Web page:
— Across India - Or, Live Boys in the Far East • Oliver Optic

... not finished yet. Monsieur Derues came back in an hour, and I was then feeling better; but before, I left I was stupid enough to say that I had been robbed in the confusion; my diamond earrings, which had belonged to my mother, were gone. You cannot imagine the trouble Monsieur Derues took to discover the thief, and all the appeals he made to the police—I was ...
— CELEBRATED CRIMES, COMPLETE - DERUES • ALEXANDRE DUMAS, PERE

... beats some fairy stories I have heard; but it's true, sir, every word of it. There are men alive at Cape Colony now who'll remember it and confirm what I say. Many a time has the tale been told round the fire in Boers' cabins from Orange state to Griqualand; yes, and out in the bush and at the diamond-fields too. ...
— Stories by English Authors: Africa • Various

... had already at this time become the home of the diamond industry. The art of cutting and polishing diamonds was a secret process brought to the city on the Y by Portuguese Jews, who were expelled by Philip II; and in Amsterdam their descendants still retain a peculiar skill and craftmanship that ...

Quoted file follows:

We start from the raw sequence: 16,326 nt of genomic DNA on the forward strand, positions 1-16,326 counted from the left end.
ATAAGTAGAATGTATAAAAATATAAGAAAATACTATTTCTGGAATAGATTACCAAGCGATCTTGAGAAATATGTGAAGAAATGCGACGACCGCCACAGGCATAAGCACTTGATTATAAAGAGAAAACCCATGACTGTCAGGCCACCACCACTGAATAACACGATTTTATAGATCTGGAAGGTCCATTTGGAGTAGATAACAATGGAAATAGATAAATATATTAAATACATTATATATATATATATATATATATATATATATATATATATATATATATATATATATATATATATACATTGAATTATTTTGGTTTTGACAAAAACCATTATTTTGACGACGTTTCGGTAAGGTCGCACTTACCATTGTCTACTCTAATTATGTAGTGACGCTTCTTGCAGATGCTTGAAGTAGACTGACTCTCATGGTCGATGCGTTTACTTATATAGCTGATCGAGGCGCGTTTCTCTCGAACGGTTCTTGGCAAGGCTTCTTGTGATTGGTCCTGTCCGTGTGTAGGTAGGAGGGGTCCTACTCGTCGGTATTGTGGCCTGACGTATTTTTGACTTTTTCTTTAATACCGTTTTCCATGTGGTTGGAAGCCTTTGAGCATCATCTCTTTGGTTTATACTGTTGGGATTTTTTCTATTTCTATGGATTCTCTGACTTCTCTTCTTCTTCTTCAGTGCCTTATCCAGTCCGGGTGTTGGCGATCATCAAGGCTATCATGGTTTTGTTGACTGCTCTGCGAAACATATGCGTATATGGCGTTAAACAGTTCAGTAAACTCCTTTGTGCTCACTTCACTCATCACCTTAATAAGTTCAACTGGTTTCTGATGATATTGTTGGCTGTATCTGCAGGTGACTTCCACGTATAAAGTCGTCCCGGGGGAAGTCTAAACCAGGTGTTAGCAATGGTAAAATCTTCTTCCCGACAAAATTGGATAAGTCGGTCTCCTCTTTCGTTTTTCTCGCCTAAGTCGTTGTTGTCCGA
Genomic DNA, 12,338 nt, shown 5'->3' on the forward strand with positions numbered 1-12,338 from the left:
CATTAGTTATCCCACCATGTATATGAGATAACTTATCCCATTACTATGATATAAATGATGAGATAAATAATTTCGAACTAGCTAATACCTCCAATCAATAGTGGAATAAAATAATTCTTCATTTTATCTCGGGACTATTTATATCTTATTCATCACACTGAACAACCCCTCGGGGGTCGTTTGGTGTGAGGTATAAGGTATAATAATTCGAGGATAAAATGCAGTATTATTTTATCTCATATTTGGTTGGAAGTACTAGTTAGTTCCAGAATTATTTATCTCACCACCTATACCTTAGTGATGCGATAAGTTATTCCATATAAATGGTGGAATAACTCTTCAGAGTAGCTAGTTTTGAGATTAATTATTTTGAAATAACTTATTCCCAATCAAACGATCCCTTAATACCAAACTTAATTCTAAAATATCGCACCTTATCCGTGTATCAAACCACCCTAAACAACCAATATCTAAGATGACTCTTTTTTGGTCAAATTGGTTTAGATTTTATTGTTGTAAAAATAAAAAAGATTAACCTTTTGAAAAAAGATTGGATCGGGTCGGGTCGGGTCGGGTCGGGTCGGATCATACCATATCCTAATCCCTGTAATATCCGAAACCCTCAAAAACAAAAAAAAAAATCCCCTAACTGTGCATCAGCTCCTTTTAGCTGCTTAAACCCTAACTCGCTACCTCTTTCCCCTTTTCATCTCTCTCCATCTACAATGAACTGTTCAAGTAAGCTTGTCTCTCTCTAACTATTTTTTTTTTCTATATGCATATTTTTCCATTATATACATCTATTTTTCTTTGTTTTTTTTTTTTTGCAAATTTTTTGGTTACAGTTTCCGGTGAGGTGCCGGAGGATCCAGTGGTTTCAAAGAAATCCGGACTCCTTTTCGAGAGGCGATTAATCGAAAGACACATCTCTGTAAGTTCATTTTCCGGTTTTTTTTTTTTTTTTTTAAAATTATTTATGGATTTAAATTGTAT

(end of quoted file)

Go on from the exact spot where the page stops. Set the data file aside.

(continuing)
— History of Holland • George Edmundson

... there was no sickness, no sorrow, no want. And looking ahead to the spires of a little village, nestling cloudy and blue on the plains, she vowed it was a golden city, and they leaned forward to catch the first sparkle of the diamond-studded streets. And when they reached the city itself, little, ugly, sordid,—a city of gold, perhaps, to those who had made a fortune there, but not by any means a golden city of dreams to the Arcady travelers,—Carol ...
— Sunny Slopes • Ethel Hueston

... his highest day of festival might have coveted that lace. Between the black satin and the light folds of the scarf, relieved by the one, and tempered, and sometimes half hidden by the other, played a diamond cross, which might have been the ransom of a Great Mogul. The features of Mrs Vincent were remarkably delicate, and her pale beauty was of that order which especially interests the imagination. She wore her hair ...
— Blackwood's Edinburgh Magazine, Volume 58, Number 360, October 1845 • Various